Martha Coakley will vie for Ted Kennedy's senate seat

Bizuayehu Tesfaye/AP
In this Jan. 23, 2008, file photo, Massachusetts Attorney General Martha Coakley speaks during a news conference in Boston. Coakley is among the Democrats who could seek to be the successor to the seat held by the late Sen. Edward Kennedy.

Massachusetts Attorney General Martha Coakley has officially become the first – and thus far the only – politician to make a bid for Ted Kennedy's vacant seat in the US Senate.

Kennedy, who died last Tuesday, had urged lawmakers to allow the governor to appoint a temporary replacement for his seat until a special election could be held. On Sept. 9, a Massachusetts legislative committee will rule on that request.

In the time being, speculation has swirled around the possible candidates. On the short list: Michael Capuano, a congressman from Somerville, Mass.; Stephen Lynch, a congressman from South Boston; Congressman Ed Markey; and Joseph P. Kennedy II, the former US representative.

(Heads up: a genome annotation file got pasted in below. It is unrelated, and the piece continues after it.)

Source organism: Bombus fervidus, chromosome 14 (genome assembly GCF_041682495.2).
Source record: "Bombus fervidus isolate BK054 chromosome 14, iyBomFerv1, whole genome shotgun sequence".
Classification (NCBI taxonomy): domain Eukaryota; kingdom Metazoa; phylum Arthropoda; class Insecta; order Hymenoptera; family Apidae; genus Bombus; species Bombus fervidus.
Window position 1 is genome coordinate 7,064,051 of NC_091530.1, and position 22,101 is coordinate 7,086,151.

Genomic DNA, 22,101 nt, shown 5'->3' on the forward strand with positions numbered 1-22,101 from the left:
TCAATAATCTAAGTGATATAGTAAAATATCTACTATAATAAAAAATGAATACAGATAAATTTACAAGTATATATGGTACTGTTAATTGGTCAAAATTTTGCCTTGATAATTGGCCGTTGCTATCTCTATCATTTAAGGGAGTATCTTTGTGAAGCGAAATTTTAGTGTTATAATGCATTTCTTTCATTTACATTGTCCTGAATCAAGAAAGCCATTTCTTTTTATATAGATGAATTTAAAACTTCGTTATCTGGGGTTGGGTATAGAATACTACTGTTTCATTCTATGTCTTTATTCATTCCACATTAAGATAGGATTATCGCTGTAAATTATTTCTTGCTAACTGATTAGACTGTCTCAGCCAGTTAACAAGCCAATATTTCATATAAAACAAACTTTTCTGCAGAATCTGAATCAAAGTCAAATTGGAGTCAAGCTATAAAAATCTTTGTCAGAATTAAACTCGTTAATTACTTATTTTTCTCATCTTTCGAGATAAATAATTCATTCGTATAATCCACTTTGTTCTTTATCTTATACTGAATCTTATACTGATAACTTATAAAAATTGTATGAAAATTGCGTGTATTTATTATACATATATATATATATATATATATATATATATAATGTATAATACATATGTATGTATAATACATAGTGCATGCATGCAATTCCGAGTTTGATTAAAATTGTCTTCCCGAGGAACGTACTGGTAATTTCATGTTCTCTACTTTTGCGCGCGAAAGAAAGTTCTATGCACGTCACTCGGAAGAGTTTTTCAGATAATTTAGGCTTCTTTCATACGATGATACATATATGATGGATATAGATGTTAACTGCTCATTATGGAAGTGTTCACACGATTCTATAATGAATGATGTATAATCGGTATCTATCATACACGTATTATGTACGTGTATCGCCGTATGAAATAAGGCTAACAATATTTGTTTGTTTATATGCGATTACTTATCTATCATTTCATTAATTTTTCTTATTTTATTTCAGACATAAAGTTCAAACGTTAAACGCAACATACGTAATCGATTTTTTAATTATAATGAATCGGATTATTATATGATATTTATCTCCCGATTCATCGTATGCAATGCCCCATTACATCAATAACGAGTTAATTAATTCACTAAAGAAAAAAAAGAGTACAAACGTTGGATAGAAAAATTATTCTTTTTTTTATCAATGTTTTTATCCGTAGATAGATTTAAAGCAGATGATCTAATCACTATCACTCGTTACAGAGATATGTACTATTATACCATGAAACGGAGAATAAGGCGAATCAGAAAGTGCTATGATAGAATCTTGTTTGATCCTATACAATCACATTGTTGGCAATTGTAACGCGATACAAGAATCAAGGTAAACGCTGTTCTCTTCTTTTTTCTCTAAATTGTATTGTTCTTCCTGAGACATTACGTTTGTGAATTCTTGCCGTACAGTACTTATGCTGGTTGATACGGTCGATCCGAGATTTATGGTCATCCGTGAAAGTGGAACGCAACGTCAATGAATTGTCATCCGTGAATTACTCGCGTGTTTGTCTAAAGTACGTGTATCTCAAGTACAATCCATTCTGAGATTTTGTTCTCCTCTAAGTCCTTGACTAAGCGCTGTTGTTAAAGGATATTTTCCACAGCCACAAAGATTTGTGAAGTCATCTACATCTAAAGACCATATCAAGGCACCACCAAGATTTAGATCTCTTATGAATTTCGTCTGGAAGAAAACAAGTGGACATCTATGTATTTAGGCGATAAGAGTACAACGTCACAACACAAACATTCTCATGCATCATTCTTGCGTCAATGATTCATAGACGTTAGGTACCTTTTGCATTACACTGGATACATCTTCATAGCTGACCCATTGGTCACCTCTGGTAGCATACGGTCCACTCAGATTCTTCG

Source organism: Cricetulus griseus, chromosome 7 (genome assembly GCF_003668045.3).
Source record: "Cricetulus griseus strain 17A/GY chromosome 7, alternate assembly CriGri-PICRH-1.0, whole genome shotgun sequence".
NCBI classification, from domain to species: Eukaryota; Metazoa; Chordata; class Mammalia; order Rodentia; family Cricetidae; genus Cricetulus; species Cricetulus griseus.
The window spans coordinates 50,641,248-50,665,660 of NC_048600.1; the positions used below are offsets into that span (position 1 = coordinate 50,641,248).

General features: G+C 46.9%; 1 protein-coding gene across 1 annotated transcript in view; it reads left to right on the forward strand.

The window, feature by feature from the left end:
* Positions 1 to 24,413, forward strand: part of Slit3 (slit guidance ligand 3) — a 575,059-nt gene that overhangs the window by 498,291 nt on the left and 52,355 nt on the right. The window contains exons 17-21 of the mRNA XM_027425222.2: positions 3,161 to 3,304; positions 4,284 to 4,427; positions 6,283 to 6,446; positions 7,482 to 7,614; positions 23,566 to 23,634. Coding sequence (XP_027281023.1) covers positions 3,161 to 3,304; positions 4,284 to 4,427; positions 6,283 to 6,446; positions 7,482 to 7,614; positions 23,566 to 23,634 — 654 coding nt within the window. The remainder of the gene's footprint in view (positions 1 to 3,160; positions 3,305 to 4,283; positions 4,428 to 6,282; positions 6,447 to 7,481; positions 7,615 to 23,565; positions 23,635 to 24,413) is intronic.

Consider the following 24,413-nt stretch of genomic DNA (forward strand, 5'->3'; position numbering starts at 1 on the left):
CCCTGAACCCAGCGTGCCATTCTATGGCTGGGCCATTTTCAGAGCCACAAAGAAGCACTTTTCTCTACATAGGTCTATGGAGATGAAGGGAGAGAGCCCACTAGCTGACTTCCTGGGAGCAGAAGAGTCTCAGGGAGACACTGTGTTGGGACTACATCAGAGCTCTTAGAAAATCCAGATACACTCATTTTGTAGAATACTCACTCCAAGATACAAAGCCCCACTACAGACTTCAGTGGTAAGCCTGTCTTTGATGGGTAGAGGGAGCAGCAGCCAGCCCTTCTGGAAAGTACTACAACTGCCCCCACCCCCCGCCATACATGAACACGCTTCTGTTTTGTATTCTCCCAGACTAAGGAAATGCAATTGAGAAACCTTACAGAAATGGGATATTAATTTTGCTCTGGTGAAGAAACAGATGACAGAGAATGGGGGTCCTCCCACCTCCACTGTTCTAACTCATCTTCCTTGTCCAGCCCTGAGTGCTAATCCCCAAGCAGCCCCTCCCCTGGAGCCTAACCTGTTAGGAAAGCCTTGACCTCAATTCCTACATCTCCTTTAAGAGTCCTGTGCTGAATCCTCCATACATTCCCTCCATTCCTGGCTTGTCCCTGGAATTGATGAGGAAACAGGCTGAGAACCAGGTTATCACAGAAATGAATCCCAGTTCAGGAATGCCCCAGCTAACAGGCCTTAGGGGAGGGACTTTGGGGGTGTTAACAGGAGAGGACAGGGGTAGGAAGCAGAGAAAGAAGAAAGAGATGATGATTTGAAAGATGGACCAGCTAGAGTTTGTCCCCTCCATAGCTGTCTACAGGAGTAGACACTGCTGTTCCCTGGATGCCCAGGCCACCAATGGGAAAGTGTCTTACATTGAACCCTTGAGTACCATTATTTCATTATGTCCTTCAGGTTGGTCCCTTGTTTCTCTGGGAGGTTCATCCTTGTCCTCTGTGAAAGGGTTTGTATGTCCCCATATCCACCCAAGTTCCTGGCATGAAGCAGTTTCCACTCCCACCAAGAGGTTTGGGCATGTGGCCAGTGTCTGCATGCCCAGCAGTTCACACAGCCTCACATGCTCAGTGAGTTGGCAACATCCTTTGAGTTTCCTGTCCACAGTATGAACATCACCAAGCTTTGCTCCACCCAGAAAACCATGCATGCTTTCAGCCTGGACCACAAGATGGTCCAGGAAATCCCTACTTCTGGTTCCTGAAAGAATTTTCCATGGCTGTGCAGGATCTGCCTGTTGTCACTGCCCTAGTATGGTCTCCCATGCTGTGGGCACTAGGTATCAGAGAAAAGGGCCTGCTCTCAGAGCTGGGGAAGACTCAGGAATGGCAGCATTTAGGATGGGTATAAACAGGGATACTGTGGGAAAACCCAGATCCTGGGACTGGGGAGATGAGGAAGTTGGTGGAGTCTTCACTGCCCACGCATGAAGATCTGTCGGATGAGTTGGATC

As Chris Cillizza of the Washington Post writes, "If [Kennedy] runs, it's likely that Markey, Capuano, and others take a pass. If he decides not to get in, this race turns into a free for all."

For now, Coakley has the spotlight. According to the Boston Globe, Coakley today picked up the nomination papers necessary for a Senate run. The attorney general will now need to obtain 10,000 certified voter signatures to qualify for the Dec. 8 Democratic primary.

"Coakley has been quietly been putting together her Senate campaign over the past year, but has yet to announce officially. She has told associates she will run for the seat even if a Kennedy family member enters the race," Frank Phillips and Matt Viser of the Globe write.

The comeback kid

Could an ailing economy bring disgraced New York governor Eliot Spitzer back into the political fray

Follow us on Twitter.

You've read  of  free articles. Subscribe to continue.
QR Code to Martha Coakley will vie for Ted Kennedy's senate seat
Read this article in
QR Code to Subscription page
Start your subscription today